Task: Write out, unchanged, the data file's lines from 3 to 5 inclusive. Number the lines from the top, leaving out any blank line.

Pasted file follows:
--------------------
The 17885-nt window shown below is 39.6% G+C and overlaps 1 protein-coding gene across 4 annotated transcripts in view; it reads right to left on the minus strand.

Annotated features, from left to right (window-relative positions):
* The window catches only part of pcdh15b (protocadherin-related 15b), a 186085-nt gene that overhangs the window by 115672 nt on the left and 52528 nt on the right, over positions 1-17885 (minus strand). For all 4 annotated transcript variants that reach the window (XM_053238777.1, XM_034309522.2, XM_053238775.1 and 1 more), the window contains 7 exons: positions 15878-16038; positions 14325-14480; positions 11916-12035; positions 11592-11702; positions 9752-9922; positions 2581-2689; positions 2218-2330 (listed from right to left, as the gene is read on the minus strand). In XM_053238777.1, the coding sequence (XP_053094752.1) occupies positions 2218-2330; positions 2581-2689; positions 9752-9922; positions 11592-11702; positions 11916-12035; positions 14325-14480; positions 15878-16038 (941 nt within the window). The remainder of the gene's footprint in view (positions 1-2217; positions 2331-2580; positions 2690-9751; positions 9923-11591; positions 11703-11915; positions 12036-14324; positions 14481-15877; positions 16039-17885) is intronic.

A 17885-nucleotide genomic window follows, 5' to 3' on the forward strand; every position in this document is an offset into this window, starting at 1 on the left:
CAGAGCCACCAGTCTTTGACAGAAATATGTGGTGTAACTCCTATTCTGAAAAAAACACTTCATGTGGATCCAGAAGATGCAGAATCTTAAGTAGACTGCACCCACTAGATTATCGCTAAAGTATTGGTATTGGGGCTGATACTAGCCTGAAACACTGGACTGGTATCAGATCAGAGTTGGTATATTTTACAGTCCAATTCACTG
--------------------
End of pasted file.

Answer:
* The window catches only part of pcdh15b (protocadherin-related 15b), a 186085-nt gene that overhangs the window by 115672 nt on the left and 52528 nt on the right, over positions 1-17885 (minus strand). For all 4 annotated transcript variants that reach the window (XM_053238777.1, XM_034309522.2, XM_053238775.1 and 1 more), the window contains 7 exons: positions 15878-16038; positions 14325-14480; positions 11916-12035; positions 11592-11702; positions 9752-9922; positions 2581-2689; positions 2218-2330 (listed from right to left, as the gene is read on the minus strand). In XM_053238777.1, the coding sequence (XP_053094752.1) occupies positions 2218-2330; positions 2581-2689; positions 9752-9922; positions 11592-11702; positions 11916-12035; positions 14325-14480; positions 15878-16038 (941 nt within the window). The remainder of the gene's footprint in view (positions 1-2217; positions 2331-2580; positions 2690-9751; positions 9923-11591; positions 11703-11915; positions 12036-14324; positions 14481-15877; positions 16039-17885) is intronic.

A 17885-nucleotide genomic window follows, 5' to 3' on the forward strand; every position in this document is an offset into this window, starting at 1 on the left:
CAGAGCCACCAGTCTTTGACAGAAATATGTGGTGTAACTCCTATTCTGAAAAAAACACTTCATGTGGATCCAGAAGATGCAGAATCTTAAGTAGACTGCACCCACTAGATTATCGCTAAAGTATTGGTATTGGGGCTGATACTAGCCTGAAACACTGGACTGGTATCAGATCAGAGTTGGTATATTTTACAGTCCAATTCACTG